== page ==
Lecture 11: Alignment - Dynamic Programming and Indexing
Monday 25 April 2016
Scribed by the course staff
In the last lecture, we introduced the alignment problem where we want to compute the overlap between two strings. Today we will talk about a dynamic programming approach to computing the overlap between two strings and various methods of indexing a long genome to speed up this computation.
- Review of alignment
- Dynamic programming
- Genome indexing
When working with reads, we are generally interested in two types of alignment problems.
- Reference-based SNP/variant calling, where reads are aligned to a reference. We are often interested in computing the alignment for a billion reads to a long reference genome.
- De novo assembly, where reads are aligned to each other
To compute the optimal alignment between to genomic sequences (or more generally strings), we can find the minimal edit distance between the two sequences. We note that for both of the above problems, a lot of computation is repeated using the same data. As a recap, the figure below finds the minimal edit distance alignment between two strings X = ‘GCGTATGTG’ and Y = ‘GCTATGCG’. Recall that for the standard edit distance problem, we assign a substitution, deletion, or insertion equal penalties.
To go from X to Y, we need at least one deletion and one substitution. Therefore the edit distance is 2.
Dynamic programming is the strategy of reducing a bigger problem into multiple smaller problem such that solving the smaller problems will result in solving the bigger problem. First, we need to define the “size” of a problem. For edit distance, we let represent the problem of computing the edit distance between and . is the length- prefix of the string , and is the length prefix of string . If we let represent the length of and represent the length of , then the edit distance between and is the solution to problem . The claim is: if we can solve all the problems for and , then we will efficiently obtain a solution for problem .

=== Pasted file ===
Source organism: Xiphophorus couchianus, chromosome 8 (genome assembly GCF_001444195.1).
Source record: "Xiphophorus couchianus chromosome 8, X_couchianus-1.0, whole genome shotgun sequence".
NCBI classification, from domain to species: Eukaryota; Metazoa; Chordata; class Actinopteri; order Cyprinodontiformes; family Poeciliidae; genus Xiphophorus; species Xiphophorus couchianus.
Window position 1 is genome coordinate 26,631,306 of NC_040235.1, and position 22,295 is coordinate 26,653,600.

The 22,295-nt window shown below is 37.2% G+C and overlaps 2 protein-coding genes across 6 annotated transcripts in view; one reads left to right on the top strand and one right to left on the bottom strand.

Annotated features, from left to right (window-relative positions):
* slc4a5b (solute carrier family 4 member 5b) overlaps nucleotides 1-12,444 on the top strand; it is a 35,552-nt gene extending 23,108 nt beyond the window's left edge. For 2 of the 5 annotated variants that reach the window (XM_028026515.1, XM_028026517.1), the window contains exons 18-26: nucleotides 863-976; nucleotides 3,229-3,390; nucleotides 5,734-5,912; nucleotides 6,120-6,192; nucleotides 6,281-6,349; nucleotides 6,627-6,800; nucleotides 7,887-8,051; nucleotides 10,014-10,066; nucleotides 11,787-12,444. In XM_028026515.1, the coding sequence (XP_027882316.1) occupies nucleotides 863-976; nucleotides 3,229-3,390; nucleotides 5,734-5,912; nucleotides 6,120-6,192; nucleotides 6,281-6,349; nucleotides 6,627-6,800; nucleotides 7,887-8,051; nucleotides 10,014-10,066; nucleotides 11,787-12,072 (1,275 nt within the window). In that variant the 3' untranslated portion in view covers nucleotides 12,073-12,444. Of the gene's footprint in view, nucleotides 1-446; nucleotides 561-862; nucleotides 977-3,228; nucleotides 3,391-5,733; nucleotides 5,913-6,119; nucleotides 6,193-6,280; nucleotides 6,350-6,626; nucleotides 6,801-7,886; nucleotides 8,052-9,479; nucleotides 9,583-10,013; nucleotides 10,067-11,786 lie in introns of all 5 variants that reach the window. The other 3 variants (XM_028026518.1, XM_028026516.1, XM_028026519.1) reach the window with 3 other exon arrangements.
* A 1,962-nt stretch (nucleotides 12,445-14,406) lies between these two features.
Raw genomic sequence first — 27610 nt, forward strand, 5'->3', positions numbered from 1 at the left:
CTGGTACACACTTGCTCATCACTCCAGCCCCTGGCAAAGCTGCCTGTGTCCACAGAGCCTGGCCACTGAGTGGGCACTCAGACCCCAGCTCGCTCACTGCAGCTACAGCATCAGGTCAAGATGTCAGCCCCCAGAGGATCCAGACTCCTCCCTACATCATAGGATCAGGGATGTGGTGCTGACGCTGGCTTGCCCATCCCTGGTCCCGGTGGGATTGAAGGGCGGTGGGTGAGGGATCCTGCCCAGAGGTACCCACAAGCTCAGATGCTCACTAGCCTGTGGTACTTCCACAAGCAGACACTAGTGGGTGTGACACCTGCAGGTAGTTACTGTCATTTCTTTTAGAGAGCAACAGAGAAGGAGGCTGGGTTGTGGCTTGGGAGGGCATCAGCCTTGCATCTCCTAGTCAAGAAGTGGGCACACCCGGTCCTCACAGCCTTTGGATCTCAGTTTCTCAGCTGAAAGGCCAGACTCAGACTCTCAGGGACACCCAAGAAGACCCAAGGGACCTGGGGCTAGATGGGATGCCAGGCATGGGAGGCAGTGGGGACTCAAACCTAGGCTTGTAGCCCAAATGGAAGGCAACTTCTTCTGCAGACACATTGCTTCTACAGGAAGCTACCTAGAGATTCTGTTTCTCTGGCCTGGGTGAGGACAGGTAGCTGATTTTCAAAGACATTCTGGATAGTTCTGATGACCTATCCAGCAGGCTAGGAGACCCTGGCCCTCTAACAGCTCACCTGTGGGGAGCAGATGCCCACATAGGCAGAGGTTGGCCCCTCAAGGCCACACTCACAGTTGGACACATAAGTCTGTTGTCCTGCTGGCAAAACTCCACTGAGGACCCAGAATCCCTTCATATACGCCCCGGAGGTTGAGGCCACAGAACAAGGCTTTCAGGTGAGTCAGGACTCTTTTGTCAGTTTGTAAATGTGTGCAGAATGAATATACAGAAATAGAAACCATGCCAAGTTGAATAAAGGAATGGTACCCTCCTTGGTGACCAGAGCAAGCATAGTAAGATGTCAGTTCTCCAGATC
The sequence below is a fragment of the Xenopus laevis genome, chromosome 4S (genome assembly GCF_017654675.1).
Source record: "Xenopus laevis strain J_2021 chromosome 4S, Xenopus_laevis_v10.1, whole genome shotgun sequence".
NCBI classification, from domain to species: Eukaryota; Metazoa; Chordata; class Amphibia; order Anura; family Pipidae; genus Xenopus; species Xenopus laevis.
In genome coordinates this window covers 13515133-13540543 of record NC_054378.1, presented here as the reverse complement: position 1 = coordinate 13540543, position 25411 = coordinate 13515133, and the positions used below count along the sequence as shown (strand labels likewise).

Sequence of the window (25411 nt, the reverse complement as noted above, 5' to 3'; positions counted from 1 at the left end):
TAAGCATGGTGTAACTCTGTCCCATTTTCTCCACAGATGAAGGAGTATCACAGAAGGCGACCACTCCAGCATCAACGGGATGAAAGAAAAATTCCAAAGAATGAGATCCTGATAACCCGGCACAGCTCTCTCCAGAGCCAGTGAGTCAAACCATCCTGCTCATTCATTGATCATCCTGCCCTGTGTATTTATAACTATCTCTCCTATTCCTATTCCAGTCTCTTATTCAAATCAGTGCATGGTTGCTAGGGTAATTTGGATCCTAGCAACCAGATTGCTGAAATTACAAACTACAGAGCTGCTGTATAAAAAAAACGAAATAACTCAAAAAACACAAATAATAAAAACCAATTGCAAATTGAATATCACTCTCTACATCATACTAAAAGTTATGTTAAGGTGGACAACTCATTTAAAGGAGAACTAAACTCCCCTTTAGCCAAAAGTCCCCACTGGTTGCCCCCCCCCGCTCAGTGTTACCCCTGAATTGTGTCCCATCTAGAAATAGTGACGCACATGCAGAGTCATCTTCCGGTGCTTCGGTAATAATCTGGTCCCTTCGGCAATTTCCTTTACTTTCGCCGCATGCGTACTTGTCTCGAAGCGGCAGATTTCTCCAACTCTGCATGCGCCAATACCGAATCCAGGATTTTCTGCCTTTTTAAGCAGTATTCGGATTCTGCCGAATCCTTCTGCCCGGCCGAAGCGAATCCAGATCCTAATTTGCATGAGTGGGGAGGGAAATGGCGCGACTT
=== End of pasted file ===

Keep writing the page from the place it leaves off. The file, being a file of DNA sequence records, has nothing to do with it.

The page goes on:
Let equal the edit distance between and . Suppose we are looking at = ‘GCG’ and = ‘GC’. The edit distance between these two is 1. To express this as even smaller problems, we need a key insight: problem can be solved directly using the solutions from 3 subproblems:
- , where we advance by one character and put an empty symbol in .
- , where we advance by one character and put an empty symbol in
- , where we advance both and by 1 character.
Since we are interested in the minimal edit distance,
where represents an indicator function
Thus is 1 th character of is is the same as the th character of , and 0 otherwise.
We can think of solving this problem as filling in the entries of a table where the columns correspond to the empty string plus the characters in , and the rows corerspond to the empty string plus the characters in . Please see the figure below for the filled out table corresponding to the first example in this lecture.
Note that the th entry (bottom-right corner) indeed has the minimal edit distance between the two strings. After filling out the dynamic programming table, we can trace a path back from the bottom-right entry to the top-left entry along the smallest values to obtain our alignment shown in the first figure in this lecture.
Each computation requires looking up at most 3 entries of the table. Therefore the complexity of this algorithm is . For read-overlap graph assembly, we have reads each of length . Using this edit distance approach, we will need operations to perform assembly. With possibly the order of or for a sequencing experiment, this operation is quite expensive.
For variant calling, we want to align reads to a reference genome of length . Computing the edit distance between a read and the genome is . The runtime is where is the coverage depth. can be large ( for the human genome) and therefore this operation is also quite expensive.
The genome is very long, so alignment algorithms that require a search along the entire genome (for every read) seem suboptimal. We can use an index to store the context of the genome to make the search more efficient, reducing the amortized cost.